An astronaut turned painter shared his inspirational account of stepping across the surface of the Moon.
Alan Bean was a pilot on the Apollo 12 mission, and spent around 31 hours on the Moon in November 1969.
And the American former astronaut stressed to pupils at Queen Elizabeth Grammar and Wakefield Girls’ High School the importance of willingness and being a team player.
Mr Bean retired from Nasa in 1981 so that he could devote his time to painting, many of which hang on the walls of space enthusiasts around the world.
One of his pieces, called The Fabulous Photo We Never Took, depicts the moment he and mission commander Pete Conrad celebrated their landing in front of the Surveyor III space probe.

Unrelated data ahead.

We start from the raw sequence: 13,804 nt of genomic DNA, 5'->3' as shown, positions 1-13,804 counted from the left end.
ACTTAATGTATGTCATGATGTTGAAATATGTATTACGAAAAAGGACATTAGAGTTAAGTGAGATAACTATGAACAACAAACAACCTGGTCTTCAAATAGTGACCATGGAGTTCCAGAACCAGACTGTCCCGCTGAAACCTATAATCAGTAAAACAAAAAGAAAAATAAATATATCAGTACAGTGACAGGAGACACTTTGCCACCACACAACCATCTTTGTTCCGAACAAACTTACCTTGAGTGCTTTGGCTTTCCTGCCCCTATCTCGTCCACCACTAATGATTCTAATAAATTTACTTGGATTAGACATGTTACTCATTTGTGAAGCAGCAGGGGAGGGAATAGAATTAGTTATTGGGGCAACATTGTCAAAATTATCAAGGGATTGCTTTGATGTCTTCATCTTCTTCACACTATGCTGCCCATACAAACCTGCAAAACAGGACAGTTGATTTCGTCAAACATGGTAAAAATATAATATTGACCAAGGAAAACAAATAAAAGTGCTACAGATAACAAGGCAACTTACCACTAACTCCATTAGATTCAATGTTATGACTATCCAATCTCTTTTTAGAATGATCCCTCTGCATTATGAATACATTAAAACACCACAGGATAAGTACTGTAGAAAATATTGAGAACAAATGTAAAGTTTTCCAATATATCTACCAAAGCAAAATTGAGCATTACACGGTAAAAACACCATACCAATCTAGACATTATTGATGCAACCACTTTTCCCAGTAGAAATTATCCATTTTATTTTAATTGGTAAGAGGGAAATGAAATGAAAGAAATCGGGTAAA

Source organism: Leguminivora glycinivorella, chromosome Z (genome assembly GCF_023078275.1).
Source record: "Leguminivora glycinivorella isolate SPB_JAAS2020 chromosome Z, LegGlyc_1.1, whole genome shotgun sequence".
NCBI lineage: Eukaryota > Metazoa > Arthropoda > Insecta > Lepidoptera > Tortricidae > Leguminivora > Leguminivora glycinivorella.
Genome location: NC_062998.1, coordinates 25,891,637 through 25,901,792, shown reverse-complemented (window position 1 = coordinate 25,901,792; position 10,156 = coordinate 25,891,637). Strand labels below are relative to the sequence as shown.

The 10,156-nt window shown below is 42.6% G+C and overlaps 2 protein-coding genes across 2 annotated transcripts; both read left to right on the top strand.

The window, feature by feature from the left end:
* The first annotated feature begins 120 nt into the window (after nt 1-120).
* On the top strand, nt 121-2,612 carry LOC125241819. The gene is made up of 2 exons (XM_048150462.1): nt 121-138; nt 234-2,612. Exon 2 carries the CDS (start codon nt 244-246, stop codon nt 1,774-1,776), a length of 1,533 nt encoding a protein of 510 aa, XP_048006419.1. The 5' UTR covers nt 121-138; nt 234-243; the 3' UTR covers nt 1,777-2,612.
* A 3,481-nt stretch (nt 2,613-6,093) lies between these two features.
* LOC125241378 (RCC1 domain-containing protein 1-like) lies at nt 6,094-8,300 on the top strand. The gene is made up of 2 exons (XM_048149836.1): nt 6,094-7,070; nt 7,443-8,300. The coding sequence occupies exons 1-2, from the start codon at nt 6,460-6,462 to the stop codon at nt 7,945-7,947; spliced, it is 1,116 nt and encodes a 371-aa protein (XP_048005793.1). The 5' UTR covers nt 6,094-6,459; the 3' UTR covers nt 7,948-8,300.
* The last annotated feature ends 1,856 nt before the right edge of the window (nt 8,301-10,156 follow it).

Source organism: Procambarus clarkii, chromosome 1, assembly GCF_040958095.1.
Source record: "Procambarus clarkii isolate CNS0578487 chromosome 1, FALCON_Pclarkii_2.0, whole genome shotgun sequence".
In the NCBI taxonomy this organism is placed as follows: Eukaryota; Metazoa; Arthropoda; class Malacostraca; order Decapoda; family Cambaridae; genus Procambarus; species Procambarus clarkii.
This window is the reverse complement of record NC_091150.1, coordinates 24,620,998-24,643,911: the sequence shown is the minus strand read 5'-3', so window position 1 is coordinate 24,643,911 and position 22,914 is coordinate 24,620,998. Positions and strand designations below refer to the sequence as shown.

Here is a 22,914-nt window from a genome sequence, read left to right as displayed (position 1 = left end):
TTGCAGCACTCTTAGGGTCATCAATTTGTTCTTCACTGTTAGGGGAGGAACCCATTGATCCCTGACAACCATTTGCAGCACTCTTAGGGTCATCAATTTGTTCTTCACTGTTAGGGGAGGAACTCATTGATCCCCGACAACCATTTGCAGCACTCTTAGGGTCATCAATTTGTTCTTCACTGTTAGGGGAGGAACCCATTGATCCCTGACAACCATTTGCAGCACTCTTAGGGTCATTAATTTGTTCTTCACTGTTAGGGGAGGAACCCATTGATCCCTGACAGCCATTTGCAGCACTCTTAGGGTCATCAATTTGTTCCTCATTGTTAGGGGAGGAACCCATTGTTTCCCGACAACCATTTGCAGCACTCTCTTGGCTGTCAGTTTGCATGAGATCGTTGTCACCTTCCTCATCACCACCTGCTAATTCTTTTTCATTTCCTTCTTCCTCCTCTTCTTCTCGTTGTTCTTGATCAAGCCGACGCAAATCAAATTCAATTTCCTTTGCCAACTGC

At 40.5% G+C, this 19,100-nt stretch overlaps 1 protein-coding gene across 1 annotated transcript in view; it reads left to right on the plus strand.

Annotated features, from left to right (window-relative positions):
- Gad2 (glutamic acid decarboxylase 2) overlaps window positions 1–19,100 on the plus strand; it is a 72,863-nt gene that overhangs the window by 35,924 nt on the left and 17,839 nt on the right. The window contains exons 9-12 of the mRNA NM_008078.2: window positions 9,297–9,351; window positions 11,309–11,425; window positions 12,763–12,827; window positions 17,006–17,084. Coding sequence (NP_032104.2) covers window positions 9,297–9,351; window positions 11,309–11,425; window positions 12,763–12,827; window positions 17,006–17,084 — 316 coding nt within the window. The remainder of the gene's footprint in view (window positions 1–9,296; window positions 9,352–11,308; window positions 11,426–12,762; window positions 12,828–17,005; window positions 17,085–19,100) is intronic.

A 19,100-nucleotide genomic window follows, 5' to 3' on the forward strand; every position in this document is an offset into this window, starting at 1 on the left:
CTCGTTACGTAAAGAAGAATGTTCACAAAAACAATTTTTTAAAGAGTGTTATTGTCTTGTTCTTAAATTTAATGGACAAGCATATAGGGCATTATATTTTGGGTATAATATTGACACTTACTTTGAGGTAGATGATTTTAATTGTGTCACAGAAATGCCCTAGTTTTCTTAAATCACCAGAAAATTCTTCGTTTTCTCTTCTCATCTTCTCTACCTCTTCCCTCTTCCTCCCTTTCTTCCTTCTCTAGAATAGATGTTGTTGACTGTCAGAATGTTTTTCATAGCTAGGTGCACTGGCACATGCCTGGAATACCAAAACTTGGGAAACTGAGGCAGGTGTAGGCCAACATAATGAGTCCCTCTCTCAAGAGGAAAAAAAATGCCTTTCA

He had wanted to take a photograph, but couldn’t get the camera’s self-timer out of its bag at the time.
Mr Bean’s visit to QEGS was part of space enthusiast Ken Willougby’s Space Lectures.
And A-level art student Tara Aveyard was lucky enough to meet Mr Bean in person to talk about how he had inspired her in her studies.
Head of science at WGHS Junior School, Patrick Ganley, said: “Alan gave two talks to pupils which were wonderfully inspiring and something that both WGHS and QEGS pupils will remember for a lifetime.
“He was obliging throughout his entire visit, willing to talk to anyone who asked and eager to impart words of wisdom formed through the gift of hindsight.
“Alan shared how he dedicates time every day thinking of ways he can improve, whether in his personal life or with his painting, ensuring he can be as great as he can be.”